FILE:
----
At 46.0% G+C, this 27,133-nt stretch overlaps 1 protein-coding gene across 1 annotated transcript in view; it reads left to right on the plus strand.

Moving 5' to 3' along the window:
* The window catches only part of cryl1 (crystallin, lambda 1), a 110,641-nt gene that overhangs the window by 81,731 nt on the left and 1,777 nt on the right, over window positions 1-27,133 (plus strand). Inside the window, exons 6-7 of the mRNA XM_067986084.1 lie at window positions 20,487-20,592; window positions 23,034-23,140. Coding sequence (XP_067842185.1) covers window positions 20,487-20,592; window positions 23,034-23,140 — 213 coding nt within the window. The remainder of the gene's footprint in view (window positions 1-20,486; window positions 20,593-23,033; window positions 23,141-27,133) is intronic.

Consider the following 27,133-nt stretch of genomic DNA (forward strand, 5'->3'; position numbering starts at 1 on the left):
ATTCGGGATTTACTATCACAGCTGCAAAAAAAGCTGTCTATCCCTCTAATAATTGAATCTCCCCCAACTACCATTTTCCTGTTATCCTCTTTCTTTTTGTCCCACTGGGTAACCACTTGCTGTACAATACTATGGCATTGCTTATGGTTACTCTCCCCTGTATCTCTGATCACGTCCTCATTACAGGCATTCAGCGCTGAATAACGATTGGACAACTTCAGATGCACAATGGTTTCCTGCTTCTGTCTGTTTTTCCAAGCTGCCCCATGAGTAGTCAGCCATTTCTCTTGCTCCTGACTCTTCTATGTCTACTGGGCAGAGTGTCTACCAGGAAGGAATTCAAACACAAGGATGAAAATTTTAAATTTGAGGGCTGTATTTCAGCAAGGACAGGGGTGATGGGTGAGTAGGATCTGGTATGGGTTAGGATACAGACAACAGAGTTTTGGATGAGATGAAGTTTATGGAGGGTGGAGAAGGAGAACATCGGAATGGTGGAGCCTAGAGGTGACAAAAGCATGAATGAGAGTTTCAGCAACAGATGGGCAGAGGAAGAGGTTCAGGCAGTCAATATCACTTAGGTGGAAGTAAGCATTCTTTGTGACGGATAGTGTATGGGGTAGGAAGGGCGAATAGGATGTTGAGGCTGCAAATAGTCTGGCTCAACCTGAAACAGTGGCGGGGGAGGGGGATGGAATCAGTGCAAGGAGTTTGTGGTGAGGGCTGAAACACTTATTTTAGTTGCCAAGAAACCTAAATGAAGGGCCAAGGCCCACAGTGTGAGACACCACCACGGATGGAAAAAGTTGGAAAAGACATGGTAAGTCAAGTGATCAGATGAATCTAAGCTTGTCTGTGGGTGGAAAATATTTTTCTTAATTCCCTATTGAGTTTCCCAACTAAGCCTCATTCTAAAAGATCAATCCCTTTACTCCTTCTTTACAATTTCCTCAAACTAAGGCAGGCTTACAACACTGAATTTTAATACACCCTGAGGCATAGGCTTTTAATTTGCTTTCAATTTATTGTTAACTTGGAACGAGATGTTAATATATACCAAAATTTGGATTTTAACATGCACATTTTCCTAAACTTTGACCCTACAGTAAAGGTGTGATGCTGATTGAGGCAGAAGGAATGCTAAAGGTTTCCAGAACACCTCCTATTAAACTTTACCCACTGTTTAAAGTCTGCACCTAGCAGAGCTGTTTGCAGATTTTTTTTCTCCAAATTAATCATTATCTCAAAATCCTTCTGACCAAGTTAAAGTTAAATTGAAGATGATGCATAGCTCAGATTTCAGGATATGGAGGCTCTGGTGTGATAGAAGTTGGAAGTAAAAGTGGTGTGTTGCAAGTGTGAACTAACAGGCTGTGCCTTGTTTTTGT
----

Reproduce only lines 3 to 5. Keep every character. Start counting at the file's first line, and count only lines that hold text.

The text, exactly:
* The window catches only part of cryl1 (crystallin, lambda 1), a 110,641-nt gene that overhangs the window by 81,731 nt on the left and 1,777 nt on the right, over window positions 1-27,133 (plus strand). Inside the window, exons 6-7 of the mRNA XM_067986084.1 lie at window positions 20,487-20,592; window positions 23,034-23,140. Coding sequence (XP_067842185.1) covers window positions 20,487-20,592; window positions 23,034-23,140 — 213 coding nt within the window. The remainder of the gene's footprint in view (window positions 1-20,486; window positions 20,593-23,033; window positions 23,141-27,133) is intronic.

Consider the following 27,133-nt stretch of genomic DNA (forward strand, 5'->3'; position numbering starts at 1 on the left):
ATTCGGGATTTACTATCACAGCTGCAAAAAAAGCTGTCTATCCCTCTAATAATTGAATCTCCCCCAACTACCATTTTCCTGTTATCCTCTTTCTTTTTGTCCCACTGGGTAACCACTTGCTGTACAATACTATGGCATTGCTTATGGTTACTCTCCCCTGTATCTCTGATCACGTCCTCATTACAGGCATTCAGCGCTGAATAACGATTGGACAACTTCAGATGCACAATGGTTTCCTGCTTCTGTCTGTTTTTCCAAGCTGCCCCATGAGTAGTCAGCCATTTCTCTTGCTCCTGACTCTTCTATGTCTACTGGGCAGAGTGTCTACCAGGAAGGAATTCAAACACAAGGATGAAAATTTTAAATTTGAGGGCTGTATTTCAGCAAGGACAGGGGTGATGGGTGAGTAGGATCTGGTATGGGTTAGGATACAGACAACAGAGTTTTGGATGAGATGAAGTTTATGGAGGGTGGAGAAGGAGAACATCGGAATGGTGGAGCCTAGAGGTGACAAAAGCATGAATGAGAGTTTCAGCAACAGATGGGCAGAGGAAGAGGTTCAGGCAGTCAATATCACTTAGGTGGAAGTAAGCATTCTTTGTGACGGATAGTGTATGGGGTAGGAAGGGCGAATAGGATGTTGAGGCTGCAAATAGTCTGGCTCAACCTGAAACAGTGGCGGGGGAGGGGGATGGAATCAGTGCAAGGAGTTTGTGGTGAGGGCTGAAACACTTATTTTAGTTGCCAAGAAACCTAAATGAAGGGCCAAGGCCCACAGTGTGAGACACCACCACGGATGGAAAAAGTTGGAAAAGACATGGTAAGTCAAGTGATCAGATGAATCTAAGCTTGTCTGTGGGTGGAAAATATTTTTCTTAATTCCCTATTGAGTTTCCCAACTAAGCCTCATTCTAAAAGATCAATCCCTTTACTCCTTCTTTACAATTTCCTCAAACTAAGGCAGGCTTACAACACTGAATTTTAATACACCCTGAGGCATAGGCTTTTAATTTGCTTTCAATTTATTGTTAACTTGGAACGAGATGTTAATATATACCAAAATTTGGATTTTAACATGCACATTTTCCTAAACTTTGACCCTACAGTAAAGGTGTGATGCTGATTGAGGCAGAAGGAATGCTAAAGGTTTCCAGAACACCTCCTATTAAACTTTACCCACTGTTTAAAGTCTGCACCTAGCAGAGCTGTTTGCAGATTTTTTTTCTCCAAATTAATCATTATCTCAAAATCCTTCTGACCAAGTTAAAGTTAAATTGAAGATGATGCATAGCTCAGATTTCAGGATATGGAGGCTCTGGTGTGATAGAAGTTGGAAGTAAAAGTGGTGTGTTGCAAGTGTGAACTAACAGGCTGTGCCTTGTTTTTGT